This is one reason why I don’t usually visit thrift stores for clothing. It’s possible to find some really great items at thrift stores, but it usually involves lots of browsing through the racks. Same thing for places like Marshall’s, Ross, and TJ Maxx. While I do go into these types of stores for housewares, I rarely need that stuff so visits are few and far between.

I pay enough attention to retail to know which stores are likely to carry what I want to wear, so that helps me keep my shopping time down to a minimum. And once I’ve gotten a good feel for a retailer’s clothing line, I will order online as much as possible.

So I really, really hate that my beloved Lands’ End has dramatically changed their classic Squall parka in all the wrong ways. I have a Squall parka that I bought several years ago. It’s awesome. I have a different Lands’ End coat — referred to as a “sleeping bag” by one of my colleagues — for the super cold days, but for most late fall/winter days between 35 and 0 F here in Chicago I can get by with the Squall parka.

Last winter, this coat seized up on me, though. The zipper completely jammed and I had to crawl out of my parka after I got home. There is no way to fix this zipper jam, although I have thought about replacing the zipper. The chance in finding a tailor who could replace the double zipper with a reasonable match in color is slim, though. I got a good recommendation from someone, but I have my doubts that schlepping this well-worn parka to a tailor nowhere near where I live or work will have the result I want.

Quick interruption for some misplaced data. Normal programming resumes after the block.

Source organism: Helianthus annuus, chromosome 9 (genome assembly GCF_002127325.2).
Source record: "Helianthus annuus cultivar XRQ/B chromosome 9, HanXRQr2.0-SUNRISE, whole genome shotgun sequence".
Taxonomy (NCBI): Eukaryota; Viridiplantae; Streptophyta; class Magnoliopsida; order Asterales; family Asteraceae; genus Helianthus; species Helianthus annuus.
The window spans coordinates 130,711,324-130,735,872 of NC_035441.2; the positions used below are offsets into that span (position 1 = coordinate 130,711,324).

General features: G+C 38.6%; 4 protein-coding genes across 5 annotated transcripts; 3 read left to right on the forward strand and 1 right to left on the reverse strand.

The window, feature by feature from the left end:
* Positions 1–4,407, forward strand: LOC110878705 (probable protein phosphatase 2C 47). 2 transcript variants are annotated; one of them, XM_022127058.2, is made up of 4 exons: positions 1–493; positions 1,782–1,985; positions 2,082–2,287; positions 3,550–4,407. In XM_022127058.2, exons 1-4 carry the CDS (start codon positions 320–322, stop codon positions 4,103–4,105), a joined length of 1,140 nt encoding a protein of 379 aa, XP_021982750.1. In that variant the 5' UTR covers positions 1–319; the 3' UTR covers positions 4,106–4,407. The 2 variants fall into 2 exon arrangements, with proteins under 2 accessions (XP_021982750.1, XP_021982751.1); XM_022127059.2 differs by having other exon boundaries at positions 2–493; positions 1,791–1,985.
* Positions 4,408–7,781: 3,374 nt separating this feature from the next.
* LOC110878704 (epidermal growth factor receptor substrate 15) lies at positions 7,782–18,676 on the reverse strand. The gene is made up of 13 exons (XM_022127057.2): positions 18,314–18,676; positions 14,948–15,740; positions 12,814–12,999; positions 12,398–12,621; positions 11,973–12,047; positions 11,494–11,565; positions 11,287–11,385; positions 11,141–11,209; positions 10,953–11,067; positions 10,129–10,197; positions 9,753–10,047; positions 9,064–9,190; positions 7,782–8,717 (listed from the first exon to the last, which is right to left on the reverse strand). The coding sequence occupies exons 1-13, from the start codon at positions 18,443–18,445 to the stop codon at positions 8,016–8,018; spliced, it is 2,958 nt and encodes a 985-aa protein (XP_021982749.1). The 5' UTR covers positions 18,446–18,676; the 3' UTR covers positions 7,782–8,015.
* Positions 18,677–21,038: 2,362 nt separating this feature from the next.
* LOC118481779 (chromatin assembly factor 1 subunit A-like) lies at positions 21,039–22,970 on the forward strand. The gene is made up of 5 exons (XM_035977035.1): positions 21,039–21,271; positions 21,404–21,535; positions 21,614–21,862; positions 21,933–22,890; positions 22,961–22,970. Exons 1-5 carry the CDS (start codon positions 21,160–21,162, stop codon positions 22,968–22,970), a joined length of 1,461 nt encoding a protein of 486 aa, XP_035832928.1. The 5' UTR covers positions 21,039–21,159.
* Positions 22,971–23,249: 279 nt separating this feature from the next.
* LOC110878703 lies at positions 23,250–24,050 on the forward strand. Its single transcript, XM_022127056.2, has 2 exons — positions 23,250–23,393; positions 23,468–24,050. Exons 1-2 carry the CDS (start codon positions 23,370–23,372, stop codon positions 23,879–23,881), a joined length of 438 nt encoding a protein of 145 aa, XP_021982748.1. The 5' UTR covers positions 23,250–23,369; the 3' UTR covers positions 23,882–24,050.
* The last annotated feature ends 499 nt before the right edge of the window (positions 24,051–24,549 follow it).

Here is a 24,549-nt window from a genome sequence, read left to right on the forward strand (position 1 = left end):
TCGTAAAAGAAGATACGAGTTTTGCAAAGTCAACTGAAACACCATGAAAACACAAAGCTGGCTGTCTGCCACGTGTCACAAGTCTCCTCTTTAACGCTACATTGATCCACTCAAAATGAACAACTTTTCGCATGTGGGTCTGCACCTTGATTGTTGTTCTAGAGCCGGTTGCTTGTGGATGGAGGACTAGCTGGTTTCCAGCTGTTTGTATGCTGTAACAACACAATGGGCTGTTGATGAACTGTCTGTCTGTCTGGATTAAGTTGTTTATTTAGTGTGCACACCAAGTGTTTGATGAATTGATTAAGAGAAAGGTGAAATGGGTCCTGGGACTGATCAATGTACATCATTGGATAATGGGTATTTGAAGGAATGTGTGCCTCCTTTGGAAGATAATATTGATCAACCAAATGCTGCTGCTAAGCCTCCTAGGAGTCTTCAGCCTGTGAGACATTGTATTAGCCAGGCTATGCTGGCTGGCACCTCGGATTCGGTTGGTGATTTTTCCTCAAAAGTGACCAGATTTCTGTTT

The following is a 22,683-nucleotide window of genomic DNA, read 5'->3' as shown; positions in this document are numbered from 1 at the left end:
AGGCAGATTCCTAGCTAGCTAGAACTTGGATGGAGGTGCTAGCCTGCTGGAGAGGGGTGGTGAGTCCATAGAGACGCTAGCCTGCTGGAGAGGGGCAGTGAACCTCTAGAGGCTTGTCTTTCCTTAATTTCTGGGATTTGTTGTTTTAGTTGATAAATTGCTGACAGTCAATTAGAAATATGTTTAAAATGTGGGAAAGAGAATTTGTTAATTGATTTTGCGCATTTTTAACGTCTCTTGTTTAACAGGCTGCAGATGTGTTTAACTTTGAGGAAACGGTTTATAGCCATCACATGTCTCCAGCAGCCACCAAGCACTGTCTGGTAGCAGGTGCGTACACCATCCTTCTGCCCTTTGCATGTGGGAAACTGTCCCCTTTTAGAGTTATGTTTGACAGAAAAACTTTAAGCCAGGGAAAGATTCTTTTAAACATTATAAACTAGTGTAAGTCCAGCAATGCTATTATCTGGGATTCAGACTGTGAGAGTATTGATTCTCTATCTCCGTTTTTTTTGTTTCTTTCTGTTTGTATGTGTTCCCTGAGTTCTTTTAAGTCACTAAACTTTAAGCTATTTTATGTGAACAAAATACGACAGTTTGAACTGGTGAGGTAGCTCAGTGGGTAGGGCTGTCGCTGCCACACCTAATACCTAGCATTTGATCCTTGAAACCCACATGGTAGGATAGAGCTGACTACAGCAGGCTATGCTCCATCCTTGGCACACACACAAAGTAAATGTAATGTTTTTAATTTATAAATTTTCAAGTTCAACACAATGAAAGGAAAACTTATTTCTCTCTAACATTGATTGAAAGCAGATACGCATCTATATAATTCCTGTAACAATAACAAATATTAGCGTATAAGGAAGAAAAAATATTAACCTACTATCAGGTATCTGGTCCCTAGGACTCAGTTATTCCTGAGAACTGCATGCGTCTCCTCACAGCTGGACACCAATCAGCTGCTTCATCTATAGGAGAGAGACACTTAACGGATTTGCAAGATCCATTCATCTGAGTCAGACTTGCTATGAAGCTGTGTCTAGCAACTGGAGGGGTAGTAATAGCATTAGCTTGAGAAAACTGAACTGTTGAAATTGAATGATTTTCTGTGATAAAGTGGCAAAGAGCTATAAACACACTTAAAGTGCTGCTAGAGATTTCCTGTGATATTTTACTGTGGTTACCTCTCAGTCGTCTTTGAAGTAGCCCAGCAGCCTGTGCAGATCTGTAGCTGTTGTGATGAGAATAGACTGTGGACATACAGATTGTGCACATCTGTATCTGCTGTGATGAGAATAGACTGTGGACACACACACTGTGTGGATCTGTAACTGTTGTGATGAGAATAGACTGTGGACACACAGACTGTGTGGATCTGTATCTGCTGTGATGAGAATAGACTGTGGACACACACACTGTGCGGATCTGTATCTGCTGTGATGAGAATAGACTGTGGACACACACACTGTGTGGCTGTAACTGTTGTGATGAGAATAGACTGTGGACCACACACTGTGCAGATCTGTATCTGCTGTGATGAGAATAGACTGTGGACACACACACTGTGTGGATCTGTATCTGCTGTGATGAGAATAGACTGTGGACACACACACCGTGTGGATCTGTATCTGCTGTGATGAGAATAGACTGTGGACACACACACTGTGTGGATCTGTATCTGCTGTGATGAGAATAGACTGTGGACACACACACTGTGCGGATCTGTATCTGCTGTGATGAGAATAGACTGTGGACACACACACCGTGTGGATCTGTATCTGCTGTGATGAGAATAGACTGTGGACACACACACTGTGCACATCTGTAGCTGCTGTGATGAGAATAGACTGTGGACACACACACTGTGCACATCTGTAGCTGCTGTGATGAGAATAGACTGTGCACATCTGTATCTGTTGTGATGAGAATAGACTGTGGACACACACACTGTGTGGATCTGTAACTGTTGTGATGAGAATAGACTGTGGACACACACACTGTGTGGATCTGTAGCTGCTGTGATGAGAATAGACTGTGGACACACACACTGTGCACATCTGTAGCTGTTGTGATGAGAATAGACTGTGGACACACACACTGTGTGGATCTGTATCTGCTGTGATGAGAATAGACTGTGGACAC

I’ve already tried on their “updated” Squall parka and find it sadly lacking in some critical features. Such as being just slightly over-sized so I can wear a sweater under it. (Seriously, one should be able to layer up under a parka!) Also, having pockets that allow one to place objects like hats or gloves inside them. The “new” Squall parka has pockets that only accommodate a slender hand. I just don’t understand how a company that is based in Wisconsin could make such changes to their winter wear.

But because Lands’ End does guarantee their clothing, I’ve decided to try once more to exchange my broken down Squall for a workable Squall parka.

Women's Squall parka

Women’s Squall parka with offending area noted

Men's Squall parka

Men’s Squall parka with a better pocket design!

At left is the terrible women’s Squall parka, at right is the men’s version. Note the areas circled.